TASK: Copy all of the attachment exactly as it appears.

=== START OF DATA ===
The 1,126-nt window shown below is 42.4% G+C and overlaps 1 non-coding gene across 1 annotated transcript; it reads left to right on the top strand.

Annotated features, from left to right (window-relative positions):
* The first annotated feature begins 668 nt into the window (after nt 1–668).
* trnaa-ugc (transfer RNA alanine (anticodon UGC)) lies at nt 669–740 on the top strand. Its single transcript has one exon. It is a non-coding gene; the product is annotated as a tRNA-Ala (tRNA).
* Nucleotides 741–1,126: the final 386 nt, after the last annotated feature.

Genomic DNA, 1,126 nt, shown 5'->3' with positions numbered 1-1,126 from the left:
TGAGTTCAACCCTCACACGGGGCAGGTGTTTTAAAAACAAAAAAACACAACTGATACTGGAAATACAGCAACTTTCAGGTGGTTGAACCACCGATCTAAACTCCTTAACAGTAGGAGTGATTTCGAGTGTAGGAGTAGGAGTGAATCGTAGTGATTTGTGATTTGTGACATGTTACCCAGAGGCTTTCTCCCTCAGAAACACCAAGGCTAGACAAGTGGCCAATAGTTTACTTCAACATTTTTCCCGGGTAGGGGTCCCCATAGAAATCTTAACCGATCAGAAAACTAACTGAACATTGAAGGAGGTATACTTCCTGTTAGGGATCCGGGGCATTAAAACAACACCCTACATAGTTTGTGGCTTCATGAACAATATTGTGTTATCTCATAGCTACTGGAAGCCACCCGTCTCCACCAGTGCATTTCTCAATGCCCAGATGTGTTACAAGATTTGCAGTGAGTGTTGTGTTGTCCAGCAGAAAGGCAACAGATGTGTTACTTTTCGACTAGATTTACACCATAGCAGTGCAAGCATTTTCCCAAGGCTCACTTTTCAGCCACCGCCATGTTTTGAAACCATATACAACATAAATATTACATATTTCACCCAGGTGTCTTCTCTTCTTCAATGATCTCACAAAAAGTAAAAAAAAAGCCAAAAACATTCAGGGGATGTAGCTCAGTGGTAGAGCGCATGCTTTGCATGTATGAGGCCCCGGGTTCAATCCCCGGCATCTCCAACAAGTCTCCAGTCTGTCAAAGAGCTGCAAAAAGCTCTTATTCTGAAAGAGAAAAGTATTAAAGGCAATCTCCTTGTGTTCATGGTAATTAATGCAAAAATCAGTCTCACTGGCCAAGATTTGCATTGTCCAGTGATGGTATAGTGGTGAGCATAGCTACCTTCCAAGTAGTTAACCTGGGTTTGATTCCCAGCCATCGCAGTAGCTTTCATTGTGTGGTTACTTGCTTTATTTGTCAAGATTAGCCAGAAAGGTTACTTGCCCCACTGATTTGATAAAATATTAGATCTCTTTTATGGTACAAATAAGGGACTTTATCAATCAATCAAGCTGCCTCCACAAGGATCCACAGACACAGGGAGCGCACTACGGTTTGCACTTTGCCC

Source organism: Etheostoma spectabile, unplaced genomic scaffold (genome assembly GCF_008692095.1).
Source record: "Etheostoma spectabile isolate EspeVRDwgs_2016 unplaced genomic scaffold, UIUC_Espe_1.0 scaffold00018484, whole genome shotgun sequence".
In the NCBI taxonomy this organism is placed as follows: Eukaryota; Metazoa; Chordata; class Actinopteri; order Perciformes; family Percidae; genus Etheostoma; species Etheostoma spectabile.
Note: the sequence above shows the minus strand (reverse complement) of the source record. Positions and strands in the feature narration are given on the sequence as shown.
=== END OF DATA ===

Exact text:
The 1,126-nt window shown below is 42.4% G+C and overlaps 1 non-coding gene across 1 annotated transcript; it reads left to right on the top strand.

Annotated features, from left to right (window-relative positions):
* The first annotated feature begins 668 nt into the window (after nt 1–668).
* trnaa-ugc (transfer RNA alanine (anticodon UGC)) lies at nt 669–740 on the top strand. Its single transcript has one exon. It is a non-coding gene; the product is annotated as a tRNA-Ala (tRNA).
* Nucleotides 741–1,126: the final 386 nt, after the last annotated feature.

Genomic DNA, 1,126 nt, shown 5'->3' with positions numbered 1-1,126 from the left:
TGAGTTCAACCCTCACACGGGGCAGGTGTTTTAAAAACAAAAAAACACAACTGATACTGGAAATACAGCAACTTTCAGGTGGTTGAACCACCGATCTAAACTCCTTAACAGTAGGAGTGATTTCGAGTGTAGGAGTAGGAGTGAATCGTAGTGATTTGTGATTTGTGACATGTTACCCAGAGGCTTTCTCCCTCAGAAACACCAAGGCTAGACAAGTGGCCAATAGTTTACTTCAACATTTTTCCCGGGTAGGGGTCCCCATAGAAATCTTAACCGATCAGAAAACTAACTGAACATTGAAGGAGGTATACTTCCTGTTAGGGATCCGGGGCATTAAAACAACACCCTACATAGTTTGTGGCTTCATGAACAATATTGTGTTATCTCATAGCTACTGGAAGCCACCCGTCTCCACCAGTGCATTTCTCAATGCCCAGATGTGTTACAAGATTTGCAGTGAGTGTTGTGTTGTCCAGCAGAAAGGCAACAGATGTGTTACTTTTCGACTAGATTTACACCATAGCAGTGCAAGCATTTTCCCAAGGCTCACTTTTCAGCCACCGCCATGTTTTGAAACCATATACAACATAAATATTACATATTTCACCCAGGTGTCTTCTCTTCTTCAATGATCTCACAAAAAGTAAAAAAAAAGCCAAAAACATTCAGGGGATGTAGCTCAGTGGTAGAGCGCATGCTTTGCATGTATGAGGCCCCGGGTTCAATCCCCGGCATCTCCAACAAGTCTCCAGTCTGTCAAAGAGCTGCAAAAAGCTCTTATTCTGAAAGAGAAAAGTATTAAAGGCAATCTCCTTGTGTTCATGGTAATTAATGCAAAAATCAGTCTCACTGGCCAAGATTTGCATTGTCCAGTGATGGTATAGTGGTGAGCATAGCTACCTTCCAAGTAGTTAACCTGGGTTTGATTCCCAGCCATCGCAGTAGCTTTCATTGTGTGGTTACTTGCTTTATTTGTCAAGATTAGCCAGAAAGGTTACTTGCCCCACTGATTTGATAAAATATTAGATCTCTTTTATGGTACAAATAAGGGACTTTATCAATCAATCAAGCTGCCTCCACAAGGATCCACAGACACAGGGAGCGCACTACGGTTTGCACTTTGCCC

Source organism: Etheostoma spectabile, unplaced genomic scaffold (genome assembly GCF_008692095.1).
Source record: "Etheostoma spectabile isolate EspeVRDwgs_2016 unplaced genomic scaffold, UIUC_Espe_1.0 scaffold00018484, whole genome shotgun sequence".
In the NCBI taxonomy this organism is placed as follows: Eukaryota; Metazoa; Chordata; class Actinopteri; order Perciformes; family Percidae; genus Etheostoma; species Etheostoma spectabile.
Note: the sequence above shows the minus strand (reverse complement) of the source record. Positions and strands in the feature narration are given on the sequence as shown.